The latest issue of Science publishes a research paper titled Understanding the Spreading Patterns of Mobile Phone Viruses.
The paper is by Pu Wang, Marta C. González, César A. Hidalgo and Albert-László Barabási
We model the mobility of mobile phone users to study the fundamental spreading patterns characterizing a mobile virus outbreak. We find that while Bluetooth viruses can reach all susceptible handsets with time, they spread slowly due to human mobility, offering ample opportunities to deploy antiviral software. In contrast, viruses utilizing multimedia messaging services could infect all users in hours, but currently a phase transition on the underlying call graph limits them to only a small fraction of the susceptible users. These results explain the lack of a major mobile virus breakout so far and predict that once a mobile operating system´s market share reaches the phase transition point, viruses will pose a serious threat to mobile communications.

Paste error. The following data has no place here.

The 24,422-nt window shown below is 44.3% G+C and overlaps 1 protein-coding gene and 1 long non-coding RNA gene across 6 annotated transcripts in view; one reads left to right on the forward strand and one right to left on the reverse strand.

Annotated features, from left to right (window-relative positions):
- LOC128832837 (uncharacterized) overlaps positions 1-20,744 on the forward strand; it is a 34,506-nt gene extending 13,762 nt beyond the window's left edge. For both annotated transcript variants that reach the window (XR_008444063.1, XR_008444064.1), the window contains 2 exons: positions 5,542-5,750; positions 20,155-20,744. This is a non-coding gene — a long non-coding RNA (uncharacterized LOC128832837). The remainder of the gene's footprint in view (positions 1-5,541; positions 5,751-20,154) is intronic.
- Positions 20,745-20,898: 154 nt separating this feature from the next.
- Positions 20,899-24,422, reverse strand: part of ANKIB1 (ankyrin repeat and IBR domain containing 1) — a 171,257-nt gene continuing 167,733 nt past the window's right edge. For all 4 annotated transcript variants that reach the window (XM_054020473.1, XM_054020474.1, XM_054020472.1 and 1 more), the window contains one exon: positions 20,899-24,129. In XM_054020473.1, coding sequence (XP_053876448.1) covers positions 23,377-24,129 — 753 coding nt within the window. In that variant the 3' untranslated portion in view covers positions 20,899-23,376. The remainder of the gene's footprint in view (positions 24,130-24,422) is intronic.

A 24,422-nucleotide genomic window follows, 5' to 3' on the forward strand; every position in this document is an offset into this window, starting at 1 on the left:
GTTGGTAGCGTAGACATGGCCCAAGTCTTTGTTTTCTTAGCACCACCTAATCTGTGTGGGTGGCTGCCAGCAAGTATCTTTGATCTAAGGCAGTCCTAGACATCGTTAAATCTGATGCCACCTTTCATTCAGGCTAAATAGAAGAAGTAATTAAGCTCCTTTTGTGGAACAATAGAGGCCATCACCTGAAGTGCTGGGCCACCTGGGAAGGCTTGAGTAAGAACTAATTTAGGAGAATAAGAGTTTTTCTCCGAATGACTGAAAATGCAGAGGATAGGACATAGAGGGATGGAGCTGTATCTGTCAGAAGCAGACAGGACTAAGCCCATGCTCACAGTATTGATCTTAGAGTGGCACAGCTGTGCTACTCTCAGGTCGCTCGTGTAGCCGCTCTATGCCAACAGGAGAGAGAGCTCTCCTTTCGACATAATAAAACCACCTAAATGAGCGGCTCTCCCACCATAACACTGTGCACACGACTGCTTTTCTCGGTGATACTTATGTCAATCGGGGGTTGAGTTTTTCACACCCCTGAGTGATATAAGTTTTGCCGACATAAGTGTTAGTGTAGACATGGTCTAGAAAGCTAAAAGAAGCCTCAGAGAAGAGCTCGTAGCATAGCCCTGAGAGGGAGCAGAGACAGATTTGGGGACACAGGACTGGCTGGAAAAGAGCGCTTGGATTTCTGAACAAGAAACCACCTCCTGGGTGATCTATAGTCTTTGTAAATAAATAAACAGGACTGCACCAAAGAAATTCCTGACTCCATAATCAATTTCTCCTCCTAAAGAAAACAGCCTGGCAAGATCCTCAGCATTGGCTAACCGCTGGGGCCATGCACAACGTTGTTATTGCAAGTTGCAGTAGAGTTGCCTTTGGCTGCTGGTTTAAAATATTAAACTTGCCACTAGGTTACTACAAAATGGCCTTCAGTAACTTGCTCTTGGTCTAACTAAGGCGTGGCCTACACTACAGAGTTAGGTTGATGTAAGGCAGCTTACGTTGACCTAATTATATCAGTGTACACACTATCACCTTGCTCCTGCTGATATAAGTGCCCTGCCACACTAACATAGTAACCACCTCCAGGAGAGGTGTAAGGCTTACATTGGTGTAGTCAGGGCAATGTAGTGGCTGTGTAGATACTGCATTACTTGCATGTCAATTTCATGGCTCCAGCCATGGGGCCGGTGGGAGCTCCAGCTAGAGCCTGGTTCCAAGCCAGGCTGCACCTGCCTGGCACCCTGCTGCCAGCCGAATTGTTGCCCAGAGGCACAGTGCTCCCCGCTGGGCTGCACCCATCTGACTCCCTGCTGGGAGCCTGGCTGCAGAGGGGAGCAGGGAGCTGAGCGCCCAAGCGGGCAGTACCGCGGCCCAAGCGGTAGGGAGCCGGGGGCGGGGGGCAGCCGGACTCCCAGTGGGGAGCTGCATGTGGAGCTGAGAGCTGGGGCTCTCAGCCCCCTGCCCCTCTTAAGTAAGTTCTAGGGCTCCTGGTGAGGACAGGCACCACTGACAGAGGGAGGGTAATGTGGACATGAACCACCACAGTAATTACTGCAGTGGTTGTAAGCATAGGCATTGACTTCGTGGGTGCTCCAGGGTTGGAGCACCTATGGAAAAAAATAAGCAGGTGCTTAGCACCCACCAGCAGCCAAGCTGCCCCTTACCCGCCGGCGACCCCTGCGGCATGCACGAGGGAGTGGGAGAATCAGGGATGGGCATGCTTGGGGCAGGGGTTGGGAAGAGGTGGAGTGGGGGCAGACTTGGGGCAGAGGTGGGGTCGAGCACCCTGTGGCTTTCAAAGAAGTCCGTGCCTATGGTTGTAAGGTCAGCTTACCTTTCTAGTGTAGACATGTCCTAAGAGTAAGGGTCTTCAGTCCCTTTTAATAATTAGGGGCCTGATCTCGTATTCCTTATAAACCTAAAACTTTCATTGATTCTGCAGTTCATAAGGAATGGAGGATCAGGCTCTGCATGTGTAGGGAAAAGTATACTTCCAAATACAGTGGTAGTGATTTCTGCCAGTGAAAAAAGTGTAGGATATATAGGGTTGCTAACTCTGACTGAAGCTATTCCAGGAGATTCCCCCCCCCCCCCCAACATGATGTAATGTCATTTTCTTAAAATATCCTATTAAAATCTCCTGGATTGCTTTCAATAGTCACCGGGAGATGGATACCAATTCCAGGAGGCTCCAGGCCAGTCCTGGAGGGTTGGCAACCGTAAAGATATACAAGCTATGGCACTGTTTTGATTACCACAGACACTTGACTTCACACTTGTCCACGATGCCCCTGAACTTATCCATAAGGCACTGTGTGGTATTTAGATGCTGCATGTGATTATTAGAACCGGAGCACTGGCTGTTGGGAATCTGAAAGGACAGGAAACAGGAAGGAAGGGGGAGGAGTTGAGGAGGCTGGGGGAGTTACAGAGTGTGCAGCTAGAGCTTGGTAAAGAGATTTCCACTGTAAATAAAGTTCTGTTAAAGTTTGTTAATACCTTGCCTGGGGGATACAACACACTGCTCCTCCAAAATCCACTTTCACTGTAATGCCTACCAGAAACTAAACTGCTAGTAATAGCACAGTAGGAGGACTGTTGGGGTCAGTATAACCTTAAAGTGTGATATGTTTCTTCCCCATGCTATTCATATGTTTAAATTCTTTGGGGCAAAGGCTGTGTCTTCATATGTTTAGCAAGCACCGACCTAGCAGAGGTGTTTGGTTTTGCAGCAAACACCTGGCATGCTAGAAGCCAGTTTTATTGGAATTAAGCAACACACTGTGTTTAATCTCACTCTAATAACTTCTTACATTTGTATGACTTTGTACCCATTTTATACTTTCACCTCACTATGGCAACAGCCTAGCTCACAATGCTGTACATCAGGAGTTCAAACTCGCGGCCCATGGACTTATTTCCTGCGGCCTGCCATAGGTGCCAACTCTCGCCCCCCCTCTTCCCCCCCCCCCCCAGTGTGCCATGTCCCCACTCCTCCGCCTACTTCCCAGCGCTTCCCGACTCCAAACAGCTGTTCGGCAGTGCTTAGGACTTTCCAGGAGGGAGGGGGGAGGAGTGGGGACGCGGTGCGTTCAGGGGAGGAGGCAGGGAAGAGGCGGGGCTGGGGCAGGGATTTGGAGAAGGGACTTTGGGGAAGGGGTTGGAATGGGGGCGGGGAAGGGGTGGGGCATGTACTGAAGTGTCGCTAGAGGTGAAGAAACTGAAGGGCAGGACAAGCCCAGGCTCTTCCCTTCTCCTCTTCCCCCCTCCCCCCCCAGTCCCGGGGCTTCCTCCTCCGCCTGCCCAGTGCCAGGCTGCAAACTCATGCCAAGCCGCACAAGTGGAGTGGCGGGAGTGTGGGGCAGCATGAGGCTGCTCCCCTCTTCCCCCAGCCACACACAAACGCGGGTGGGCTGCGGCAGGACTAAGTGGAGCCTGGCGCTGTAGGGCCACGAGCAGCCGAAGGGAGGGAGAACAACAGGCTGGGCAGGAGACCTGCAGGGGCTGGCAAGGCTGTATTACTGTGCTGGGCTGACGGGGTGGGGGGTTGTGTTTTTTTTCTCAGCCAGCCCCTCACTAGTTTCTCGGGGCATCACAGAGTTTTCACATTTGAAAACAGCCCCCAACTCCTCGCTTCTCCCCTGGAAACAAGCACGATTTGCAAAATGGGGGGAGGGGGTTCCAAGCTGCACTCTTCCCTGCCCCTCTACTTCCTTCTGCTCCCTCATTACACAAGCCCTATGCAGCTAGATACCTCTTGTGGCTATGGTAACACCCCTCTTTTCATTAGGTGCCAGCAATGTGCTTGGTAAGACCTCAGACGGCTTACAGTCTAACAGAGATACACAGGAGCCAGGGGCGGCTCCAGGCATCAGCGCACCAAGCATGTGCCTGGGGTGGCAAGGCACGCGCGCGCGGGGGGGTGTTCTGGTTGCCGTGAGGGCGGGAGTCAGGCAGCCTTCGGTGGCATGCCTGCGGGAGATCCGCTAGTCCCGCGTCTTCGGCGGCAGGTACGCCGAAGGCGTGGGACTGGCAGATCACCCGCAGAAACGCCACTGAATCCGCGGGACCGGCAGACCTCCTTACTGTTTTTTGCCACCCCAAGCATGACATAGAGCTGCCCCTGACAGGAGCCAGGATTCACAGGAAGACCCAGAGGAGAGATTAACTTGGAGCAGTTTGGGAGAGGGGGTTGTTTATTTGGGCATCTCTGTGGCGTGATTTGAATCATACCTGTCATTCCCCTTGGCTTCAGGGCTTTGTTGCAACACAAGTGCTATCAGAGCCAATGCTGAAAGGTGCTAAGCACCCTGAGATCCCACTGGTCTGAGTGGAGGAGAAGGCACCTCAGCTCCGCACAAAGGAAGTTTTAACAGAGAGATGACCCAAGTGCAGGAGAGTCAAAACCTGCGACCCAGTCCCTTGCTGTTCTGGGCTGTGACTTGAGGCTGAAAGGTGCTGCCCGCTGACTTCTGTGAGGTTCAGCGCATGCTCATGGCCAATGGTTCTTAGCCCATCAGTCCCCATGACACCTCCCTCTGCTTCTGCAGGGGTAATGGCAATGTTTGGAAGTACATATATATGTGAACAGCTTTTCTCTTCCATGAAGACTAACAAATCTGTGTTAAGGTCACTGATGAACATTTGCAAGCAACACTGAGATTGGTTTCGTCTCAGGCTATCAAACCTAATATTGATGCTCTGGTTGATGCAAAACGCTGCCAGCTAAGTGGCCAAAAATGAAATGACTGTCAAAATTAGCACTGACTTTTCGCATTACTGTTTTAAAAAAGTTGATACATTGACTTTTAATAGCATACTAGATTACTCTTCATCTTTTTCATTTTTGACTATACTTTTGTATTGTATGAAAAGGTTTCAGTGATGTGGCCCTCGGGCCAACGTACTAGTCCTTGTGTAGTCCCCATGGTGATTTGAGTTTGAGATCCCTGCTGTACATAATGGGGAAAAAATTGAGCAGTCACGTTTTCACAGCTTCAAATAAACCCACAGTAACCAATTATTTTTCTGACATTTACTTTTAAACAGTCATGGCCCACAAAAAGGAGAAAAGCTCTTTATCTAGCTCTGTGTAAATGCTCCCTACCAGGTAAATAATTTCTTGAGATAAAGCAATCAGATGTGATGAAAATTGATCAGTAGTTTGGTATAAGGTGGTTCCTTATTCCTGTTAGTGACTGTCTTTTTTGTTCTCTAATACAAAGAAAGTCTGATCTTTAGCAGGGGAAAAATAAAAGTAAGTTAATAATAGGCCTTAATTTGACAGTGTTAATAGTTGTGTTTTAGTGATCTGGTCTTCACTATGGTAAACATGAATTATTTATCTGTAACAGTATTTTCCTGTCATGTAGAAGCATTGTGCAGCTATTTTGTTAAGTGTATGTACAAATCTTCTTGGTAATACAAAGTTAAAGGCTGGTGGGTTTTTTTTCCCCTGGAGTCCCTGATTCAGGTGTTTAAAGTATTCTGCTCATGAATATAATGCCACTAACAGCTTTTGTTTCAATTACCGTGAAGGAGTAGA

The paper more or less ignores the effects of technical safeguards built into modern smartphones operating systems.
Another weird thing: the paper mentions that the reason why there hasn't been more mobile outbreaks is that no smartphone operating system is dominating enough. Then in the next paragraph it mentions that Symbian has, oh, 65% market share of all smartphones.
In any case, an interesting paper. And lots of pretty pictures.